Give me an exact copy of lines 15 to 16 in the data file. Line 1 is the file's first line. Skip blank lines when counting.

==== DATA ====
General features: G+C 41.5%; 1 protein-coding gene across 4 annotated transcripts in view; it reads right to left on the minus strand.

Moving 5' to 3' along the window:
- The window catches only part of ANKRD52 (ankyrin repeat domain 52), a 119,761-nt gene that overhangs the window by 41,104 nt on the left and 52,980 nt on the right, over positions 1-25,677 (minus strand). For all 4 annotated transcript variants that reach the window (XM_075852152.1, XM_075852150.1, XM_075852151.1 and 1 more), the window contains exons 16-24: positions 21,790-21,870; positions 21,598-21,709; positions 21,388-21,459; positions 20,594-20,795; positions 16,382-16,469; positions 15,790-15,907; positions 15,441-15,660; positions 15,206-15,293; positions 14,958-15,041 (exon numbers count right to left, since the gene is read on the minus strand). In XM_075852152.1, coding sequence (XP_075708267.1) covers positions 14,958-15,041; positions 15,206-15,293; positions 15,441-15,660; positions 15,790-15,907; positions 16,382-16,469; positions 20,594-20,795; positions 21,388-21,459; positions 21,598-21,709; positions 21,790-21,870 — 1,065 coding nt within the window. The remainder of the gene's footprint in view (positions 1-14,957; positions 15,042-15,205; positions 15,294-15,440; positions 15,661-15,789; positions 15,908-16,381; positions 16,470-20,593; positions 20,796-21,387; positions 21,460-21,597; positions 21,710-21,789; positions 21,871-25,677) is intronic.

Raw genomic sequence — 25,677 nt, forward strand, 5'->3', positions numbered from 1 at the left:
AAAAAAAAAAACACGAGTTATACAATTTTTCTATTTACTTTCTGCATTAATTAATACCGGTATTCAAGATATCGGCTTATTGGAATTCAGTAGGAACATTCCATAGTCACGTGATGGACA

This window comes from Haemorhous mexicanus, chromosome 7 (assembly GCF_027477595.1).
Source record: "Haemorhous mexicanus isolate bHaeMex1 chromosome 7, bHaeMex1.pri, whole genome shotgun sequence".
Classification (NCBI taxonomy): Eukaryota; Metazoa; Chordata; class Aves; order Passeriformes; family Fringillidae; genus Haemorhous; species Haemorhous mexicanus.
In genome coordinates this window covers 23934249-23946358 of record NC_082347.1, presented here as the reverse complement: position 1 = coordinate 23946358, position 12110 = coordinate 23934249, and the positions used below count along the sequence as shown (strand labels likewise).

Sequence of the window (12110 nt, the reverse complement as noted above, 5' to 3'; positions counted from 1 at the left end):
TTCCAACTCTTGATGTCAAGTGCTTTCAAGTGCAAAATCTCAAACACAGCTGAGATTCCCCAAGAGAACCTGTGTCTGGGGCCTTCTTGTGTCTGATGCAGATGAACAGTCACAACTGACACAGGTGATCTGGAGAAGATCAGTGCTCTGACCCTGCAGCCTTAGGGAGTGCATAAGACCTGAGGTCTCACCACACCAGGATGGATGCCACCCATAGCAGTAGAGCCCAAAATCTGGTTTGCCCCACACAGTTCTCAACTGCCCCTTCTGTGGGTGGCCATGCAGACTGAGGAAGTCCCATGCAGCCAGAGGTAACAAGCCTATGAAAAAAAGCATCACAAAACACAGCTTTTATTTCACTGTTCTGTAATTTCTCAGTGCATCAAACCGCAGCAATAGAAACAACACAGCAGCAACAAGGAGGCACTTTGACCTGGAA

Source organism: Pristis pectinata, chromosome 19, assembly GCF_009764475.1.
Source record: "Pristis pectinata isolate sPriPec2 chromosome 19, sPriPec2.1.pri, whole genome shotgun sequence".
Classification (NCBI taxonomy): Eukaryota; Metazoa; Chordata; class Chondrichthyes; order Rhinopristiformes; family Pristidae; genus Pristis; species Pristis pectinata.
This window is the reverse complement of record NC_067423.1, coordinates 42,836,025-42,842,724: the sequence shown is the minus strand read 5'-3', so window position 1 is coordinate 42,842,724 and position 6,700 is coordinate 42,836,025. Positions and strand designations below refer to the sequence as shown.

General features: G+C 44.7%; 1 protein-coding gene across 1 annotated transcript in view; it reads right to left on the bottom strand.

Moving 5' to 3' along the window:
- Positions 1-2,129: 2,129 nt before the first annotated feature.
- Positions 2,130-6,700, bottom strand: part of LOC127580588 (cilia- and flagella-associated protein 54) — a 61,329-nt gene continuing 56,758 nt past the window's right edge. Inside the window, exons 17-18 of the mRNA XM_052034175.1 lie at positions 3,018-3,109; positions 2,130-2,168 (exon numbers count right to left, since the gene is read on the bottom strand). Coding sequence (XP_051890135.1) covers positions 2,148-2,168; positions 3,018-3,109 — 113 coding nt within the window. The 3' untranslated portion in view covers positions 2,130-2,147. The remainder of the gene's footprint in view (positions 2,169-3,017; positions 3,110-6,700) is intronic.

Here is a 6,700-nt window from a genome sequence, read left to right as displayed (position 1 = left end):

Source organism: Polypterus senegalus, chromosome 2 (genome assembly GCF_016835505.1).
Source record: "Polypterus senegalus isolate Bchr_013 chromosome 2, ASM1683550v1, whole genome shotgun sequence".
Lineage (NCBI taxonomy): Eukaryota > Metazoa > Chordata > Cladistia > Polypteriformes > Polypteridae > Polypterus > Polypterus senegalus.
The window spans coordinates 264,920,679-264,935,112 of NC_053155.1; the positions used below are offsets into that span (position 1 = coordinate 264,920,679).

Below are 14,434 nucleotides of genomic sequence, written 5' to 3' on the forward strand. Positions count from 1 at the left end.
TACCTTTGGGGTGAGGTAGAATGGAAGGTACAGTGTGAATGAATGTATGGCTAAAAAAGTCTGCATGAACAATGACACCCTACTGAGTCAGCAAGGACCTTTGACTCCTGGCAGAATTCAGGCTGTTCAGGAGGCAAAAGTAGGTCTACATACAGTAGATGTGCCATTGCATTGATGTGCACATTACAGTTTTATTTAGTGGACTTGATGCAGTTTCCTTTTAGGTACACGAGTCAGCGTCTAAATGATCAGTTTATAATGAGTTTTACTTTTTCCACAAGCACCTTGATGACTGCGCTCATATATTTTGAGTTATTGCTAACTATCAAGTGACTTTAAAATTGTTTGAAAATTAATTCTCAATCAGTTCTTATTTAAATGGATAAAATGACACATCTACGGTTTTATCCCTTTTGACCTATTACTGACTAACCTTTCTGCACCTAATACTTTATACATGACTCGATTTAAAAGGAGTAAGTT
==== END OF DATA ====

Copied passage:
This window is the reverse complement of record NC_067423.1, coordinates 42,836,025-42,842,724: the sequence shown is the minus strand read 5'-3', so window position 1 is coordinate 42,842,724 and position 6,700 is coordinate 42,836,025. Positions and strand designations below refer to the sequence as shown.

General features: G+C 44.7%; 1 protein-coding gene across 1 annotated transcript in view; it reads right to left on the bottom strand.